Because underarm antiperspirants or deodorants are applied near the breast and contain potentially harmful ingredients, several scientists and others have suggested a possible connection between their use and breast cancer (1, 2). However, no scientific evidence links the use of these products to the development of breast cancer.
Aluminum-based compounds are used as the active ingredient in antiperspirants. These compounds form a temporary “plug” within the sweat duct that stops the flow of sweat to the skin’s surface. Some research suggests that aluminum-containing underarm antiperspirants, which are applied frequently and left on the skin near the breast, may be absorbed by the skin and have estrogen-like (hormonal) effects (3).
Because estrogen can promote the growth of breast cancer cells, some scientists have suggested that the aluminum-based compounds in antiperspirants may contribute to the development of breast cancer (3). In addition, it has been suggested that aluminum may have direct activity in breast tissue (4). However, no studies to date have confirmed any substantial adverse effects of aluminum that could contribute to increased breast cancer risks. A 2014 review concluded there was no clear evidence showing that the use of aluminum-containing underarm antiperspirants or cosmetics increases the risk of breast cancer (5).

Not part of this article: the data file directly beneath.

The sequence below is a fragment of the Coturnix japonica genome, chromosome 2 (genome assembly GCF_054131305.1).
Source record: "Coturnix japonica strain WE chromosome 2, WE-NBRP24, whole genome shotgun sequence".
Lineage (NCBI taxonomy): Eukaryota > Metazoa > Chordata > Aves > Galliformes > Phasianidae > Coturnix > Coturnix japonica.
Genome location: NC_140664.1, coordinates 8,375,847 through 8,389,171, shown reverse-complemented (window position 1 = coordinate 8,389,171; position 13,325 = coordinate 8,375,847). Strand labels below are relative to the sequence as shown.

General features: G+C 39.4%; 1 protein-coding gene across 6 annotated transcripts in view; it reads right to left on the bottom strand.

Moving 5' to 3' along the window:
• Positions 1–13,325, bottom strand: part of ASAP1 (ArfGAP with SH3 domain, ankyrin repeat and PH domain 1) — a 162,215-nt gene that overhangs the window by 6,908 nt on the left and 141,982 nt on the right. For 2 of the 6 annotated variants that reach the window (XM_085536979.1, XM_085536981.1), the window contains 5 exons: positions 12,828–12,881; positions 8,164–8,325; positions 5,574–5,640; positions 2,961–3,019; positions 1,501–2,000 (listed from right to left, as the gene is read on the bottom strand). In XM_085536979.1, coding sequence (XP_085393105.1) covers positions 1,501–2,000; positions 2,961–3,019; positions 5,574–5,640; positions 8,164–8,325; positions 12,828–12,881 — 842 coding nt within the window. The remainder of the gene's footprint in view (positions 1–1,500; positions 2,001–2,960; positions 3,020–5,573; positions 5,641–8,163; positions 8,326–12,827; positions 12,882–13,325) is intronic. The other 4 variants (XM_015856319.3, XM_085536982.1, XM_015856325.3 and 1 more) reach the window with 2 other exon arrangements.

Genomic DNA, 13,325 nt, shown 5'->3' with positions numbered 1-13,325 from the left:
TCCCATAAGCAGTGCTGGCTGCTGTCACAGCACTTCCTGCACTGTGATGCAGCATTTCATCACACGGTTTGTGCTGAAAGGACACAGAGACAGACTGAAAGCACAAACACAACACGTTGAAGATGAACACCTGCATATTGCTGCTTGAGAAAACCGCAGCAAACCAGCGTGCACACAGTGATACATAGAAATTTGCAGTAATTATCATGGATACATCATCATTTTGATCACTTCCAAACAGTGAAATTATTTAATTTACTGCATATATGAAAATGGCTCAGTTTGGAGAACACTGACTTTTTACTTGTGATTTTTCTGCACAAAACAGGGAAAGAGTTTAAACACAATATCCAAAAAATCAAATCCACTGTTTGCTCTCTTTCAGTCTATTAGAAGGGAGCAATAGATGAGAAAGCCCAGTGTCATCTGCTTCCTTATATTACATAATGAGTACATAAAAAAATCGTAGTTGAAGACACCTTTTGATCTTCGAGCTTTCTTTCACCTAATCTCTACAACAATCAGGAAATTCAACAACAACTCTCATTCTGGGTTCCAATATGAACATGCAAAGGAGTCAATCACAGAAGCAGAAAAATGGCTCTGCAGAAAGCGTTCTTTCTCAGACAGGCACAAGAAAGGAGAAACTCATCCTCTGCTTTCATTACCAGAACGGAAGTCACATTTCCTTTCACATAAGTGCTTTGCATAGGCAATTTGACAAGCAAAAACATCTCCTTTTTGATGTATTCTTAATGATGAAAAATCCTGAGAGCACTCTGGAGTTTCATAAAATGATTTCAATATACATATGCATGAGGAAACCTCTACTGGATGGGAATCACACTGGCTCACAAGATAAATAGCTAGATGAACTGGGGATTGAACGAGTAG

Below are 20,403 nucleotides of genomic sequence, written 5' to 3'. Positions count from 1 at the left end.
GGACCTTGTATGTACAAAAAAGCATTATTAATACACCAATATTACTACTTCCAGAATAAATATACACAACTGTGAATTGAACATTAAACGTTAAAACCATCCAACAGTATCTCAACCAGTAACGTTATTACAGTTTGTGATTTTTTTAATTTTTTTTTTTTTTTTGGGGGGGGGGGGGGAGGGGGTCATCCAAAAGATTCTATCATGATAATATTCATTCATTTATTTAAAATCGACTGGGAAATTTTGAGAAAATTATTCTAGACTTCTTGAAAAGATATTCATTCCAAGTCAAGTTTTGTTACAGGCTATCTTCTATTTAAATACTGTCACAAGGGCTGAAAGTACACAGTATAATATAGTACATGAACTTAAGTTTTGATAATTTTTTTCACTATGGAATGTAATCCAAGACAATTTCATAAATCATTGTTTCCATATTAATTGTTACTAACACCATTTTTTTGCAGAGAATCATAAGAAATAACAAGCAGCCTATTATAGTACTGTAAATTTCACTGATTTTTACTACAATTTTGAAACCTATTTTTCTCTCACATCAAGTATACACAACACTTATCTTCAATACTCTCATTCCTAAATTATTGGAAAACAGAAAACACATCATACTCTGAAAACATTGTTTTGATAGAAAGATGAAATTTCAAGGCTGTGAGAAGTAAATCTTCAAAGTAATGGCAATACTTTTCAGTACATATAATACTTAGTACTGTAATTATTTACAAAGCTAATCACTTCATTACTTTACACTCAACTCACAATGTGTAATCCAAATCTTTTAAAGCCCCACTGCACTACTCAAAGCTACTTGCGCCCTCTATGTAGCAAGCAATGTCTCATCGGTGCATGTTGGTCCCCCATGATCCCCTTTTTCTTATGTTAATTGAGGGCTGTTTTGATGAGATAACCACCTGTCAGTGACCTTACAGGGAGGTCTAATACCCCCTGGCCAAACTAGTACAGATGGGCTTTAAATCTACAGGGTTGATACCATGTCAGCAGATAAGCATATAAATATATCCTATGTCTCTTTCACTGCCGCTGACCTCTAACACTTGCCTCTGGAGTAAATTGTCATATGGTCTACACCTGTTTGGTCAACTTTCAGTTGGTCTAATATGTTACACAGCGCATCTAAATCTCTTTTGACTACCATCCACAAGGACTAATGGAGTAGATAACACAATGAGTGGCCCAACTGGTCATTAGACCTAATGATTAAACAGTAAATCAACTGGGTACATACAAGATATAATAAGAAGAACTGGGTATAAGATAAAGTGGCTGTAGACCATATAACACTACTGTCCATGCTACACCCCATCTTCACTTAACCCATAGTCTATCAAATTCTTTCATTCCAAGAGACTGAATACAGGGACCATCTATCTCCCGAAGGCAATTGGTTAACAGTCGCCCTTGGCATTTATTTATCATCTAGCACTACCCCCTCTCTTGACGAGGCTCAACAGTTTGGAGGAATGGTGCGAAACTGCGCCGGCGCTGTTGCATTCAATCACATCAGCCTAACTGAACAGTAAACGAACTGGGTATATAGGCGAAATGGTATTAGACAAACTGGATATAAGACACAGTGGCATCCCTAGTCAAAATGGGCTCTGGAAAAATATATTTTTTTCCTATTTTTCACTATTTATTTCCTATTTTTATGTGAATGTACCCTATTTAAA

Some research has focused on parabens, which are preservatives used in some deodorants and antiperspirants that have been shown to mimic the activity of estrogen in the body’s cells (6). It has been reported that parabens are found in breast tumors, but there is no evidence that they cause breast cancer. Although parabens are used in many cosmetic, food, and pharmaceutical products, most deodorants and antiperspirants in the United States do not currently contain parabens. The National Library of Medicine’s Household Products Database has information about the ingredients used in most major brands of deodorants and antiperspirants.